However, in October, a financial scandal over the purchase of luxury real estate in London by the Secretariat of State led to searches and seizures in the Secretariat of State and the Financial Intelligence Authority, as well as to the suspension of five Vatican officials.

Things changed after those events.

Pope Francis appointed a new president of the Financial Intelligence Authority, Carmelo Barbagallo, coming from the ranks of the Bank of Italy. It is ironic, considering that the Holy See had pointedly jettisoned the Bank of Italy model a long time ago. It is worth noting that the first board of the Vatican Financial Intelligence Authority was entirely composed of Italians, and most of them came from the Bank of Italy milieu. After that, the Holy See has shifted toward the international model, substantially re-wrote the anti-money laundering law, and carried forward reforms that received the praise of the international observers.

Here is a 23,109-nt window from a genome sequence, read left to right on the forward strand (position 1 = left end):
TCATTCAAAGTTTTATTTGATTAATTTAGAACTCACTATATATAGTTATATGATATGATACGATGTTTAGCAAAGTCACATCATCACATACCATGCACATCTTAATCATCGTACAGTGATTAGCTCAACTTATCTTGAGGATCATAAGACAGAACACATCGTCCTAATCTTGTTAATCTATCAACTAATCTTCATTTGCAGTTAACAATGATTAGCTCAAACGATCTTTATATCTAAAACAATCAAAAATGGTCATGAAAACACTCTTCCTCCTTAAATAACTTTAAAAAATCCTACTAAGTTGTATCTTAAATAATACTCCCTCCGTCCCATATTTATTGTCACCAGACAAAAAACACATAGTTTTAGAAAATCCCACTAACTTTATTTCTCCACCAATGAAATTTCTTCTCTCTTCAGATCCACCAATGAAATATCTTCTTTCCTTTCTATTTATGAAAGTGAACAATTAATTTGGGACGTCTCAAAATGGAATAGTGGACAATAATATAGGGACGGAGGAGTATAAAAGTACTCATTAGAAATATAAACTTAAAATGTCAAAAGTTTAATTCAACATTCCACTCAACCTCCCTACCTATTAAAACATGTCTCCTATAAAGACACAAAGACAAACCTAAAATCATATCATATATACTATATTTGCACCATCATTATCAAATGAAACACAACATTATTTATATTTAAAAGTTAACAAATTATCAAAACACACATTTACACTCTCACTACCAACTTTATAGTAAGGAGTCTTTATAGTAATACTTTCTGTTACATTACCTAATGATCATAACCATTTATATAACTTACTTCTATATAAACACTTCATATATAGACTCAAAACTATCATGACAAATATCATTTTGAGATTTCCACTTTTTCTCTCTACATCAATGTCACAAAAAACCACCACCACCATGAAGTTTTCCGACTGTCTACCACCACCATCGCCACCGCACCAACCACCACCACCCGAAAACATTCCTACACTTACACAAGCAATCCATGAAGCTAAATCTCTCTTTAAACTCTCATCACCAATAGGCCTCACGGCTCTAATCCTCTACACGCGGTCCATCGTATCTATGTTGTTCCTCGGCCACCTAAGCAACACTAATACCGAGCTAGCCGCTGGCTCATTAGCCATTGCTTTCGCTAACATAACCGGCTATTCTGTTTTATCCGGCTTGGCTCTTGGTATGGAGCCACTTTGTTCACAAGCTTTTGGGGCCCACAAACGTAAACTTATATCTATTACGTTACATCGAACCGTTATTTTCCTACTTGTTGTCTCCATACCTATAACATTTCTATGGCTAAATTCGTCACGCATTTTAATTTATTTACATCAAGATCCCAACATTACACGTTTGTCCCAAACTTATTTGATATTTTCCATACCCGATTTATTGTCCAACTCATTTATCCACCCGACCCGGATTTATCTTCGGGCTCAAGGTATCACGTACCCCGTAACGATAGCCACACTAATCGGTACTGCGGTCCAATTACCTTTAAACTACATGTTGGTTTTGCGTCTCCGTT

Shortly before the Barbagallo's appointment, Pope Francis chose the Italian prosecutor Giuseppe Pignatone as president of the Vatican Tribunal.

Those appointments strongly suggested the Vatican was moving back to the “Italian option”. This new law might be another element in favor of this reading.

The new law does not change a great many particulars One of them is that the Vatican tribunal will have a full-time judge, and the office of the Promoter of Justice, i.e., the Vatican prosecutor, will have a full-time magistrate, too.

The other piece of news concerns the final appeal tribunal, the Supreme Court of Appeal. This court has always been the Apostolic Signatura, and a college of Cardinals must issue judgments. The new law allows for  other so-called “applied justices” — experts in the specific areas of fact or law under consideration in specific cases — to be integrated pro hoc vice into the judicial college.